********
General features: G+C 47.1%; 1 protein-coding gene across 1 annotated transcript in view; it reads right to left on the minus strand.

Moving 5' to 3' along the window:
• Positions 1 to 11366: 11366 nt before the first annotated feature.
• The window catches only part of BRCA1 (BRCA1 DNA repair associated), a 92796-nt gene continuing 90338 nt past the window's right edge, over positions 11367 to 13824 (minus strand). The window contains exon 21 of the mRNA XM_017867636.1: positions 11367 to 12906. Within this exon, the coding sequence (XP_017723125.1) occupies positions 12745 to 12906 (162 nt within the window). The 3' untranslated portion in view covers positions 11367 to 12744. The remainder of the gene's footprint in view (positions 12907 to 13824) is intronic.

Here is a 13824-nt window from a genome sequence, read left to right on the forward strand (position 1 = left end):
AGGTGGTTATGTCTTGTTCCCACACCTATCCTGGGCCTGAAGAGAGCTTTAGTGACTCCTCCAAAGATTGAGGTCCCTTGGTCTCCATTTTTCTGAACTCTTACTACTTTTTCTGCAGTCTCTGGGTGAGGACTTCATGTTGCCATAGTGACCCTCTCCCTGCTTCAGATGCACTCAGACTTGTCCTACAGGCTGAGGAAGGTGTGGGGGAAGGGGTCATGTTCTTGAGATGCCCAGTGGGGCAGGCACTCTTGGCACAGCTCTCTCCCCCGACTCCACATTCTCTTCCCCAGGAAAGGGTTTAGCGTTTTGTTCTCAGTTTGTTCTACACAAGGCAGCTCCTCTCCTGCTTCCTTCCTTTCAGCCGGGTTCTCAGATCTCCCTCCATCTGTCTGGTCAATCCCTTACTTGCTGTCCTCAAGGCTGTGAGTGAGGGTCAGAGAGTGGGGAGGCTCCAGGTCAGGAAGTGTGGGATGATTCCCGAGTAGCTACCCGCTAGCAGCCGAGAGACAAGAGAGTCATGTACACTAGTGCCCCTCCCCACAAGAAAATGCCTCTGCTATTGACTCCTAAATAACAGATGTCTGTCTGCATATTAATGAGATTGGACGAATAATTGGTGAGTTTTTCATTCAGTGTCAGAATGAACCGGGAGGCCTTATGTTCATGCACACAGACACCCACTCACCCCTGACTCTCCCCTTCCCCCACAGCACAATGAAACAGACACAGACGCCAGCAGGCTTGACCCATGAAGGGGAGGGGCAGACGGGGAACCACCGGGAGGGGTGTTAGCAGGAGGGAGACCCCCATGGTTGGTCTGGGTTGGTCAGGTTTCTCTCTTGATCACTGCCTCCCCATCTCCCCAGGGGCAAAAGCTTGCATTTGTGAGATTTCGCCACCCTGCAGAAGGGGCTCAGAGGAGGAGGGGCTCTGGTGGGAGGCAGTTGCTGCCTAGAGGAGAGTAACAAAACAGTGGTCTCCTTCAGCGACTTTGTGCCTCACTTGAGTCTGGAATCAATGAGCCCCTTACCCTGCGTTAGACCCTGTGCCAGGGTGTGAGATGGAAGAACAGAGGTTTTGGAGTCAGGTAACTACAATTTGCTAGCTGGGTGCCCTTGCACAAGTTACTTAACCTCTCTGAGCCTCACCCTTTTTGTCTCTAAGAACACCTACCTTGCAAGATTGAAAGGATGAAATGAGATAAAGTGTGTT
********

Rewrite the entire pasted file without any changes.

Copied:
General features: G+C 47.1%; 1 protein-coding gene across 1 annotated transcript in view; it reads right to left on the minus strand.

Moving 5' to 3' along the window:
• Positions 1 to 11366: 11366 nt before the first annotated feature.
• The window catches only part of BRCA1 (BRCA1 DNA repair associated), a 92796-nt gene continuing 90338 nt past the window's right edge, over positions 11367 to 13824 (minus strand). The window contains exon 21 of the mRNA XM_017867636.1: positions 11367 to 12906. Within this exon, the coding sequence (XP_017723125.1) occupies positions 12745 to 12906 (162 nt within the window). The 3' untranslated portion in view covers positions 11367 to 12744. The remainder of the gene's footprint in view (positions 12907 to 13824) is intronic.

Here is a 13824-nt window from a genome sequence, read left to right on the forward strand (position 1 = left end):
AGGTGGTTATGTCTTGTTCCCACACCTATCCTGGGCCTGAAGAGAGCTTTAGTGACTCCTCCAAAGATTGAGGTCCCTTGGTCTCCATTTTTCTGAACTCTTACTACTTTTTCTGCAGTCTCTGGGTGAGGACTTCATGTTGCCATAGTGACCCTCTCCCTGCTTCAGATGCACTCAGACTTGTCCTACAGGCTGAGGAAGGTGTGGGGGAAGGGGTCATGTTCTTGAGATGCCCAGTGGGGCAGGCACTCTTGGCACAGCTCTCTCCCCCGACTCCACATTCTCTTCCCCAGGAAAGGGTTTAGCGTTTTGTTCTCAGTTTGTTCTACACAAGGCAGCTCCTCTCCTGCTTCCTTCCTTTCAGCCGGGTTCTCAGATCTCCCTCCATCTGTCTGGTCAATCCCTTACTTGCTGTCCTCAAGGCTGTGAGTGAGGGTCAGAGAGTGGGGAGGCTCCAGGTCAGGAAGTGTGGGATGATTCCCGAGTAGCTACCCGCTAGCAGCCGAGAGACAAGAGAGTCATGTACACTAGTGCCCCTCCCCACAAGAAAATGCCTCTGCTATTGACTCCTAAATAACAGATGTCTGTCTGCATATTAATGAGATTGGACGAATAATTGGTGAGTTTTTCATTCAGTGTCAGAATGAACCGGGAGGCCTTATGTTCATGCACACAGACACCCACTCACCCCTGACTCTCCCCTTCCCCCACAGCACAATGAAACAGACACAGACGCCAGCAGGCTTGACCCATGAAGGGGAGGGGCAGACGGGGAACCACCGGGAGGGGTGTTAGCAGGAGGGAGACCCCCATGGTTGGTCTGGGTTGGTCAGGTTTCTCTCTTGATCACTGCCTCCCCATCTCCCCAGGGGCAAAAGCTTGCATTTGTGAGATTTCGCCACCCTGCAGAAGGGGCTCAGAGGAGGAGGGGCTCTGGTGGGAGGCAGTTGCTGCCTAGAGGAGAGTAACAAAACAGTGGTCTCCTTCAGCGACTTTGTGCCTCACTTGAGTCTGGAATCAATGAGCCCCTTACCCTGCGTTAGACCCTGTGCCAGGGTGTGAGATGGAAGAACAGAGGTTTTGGAGTCAGGTAACTACAATTTGCTAGCTGGGTGCCCTTGCACAAGTTACTTAACCTCTCTGAGCCTCACCCTTTTTGTCTCTAAGAACACCTACCTTGCAAGATTGAAAGGATGAAATGAGATAAAGTGTGTT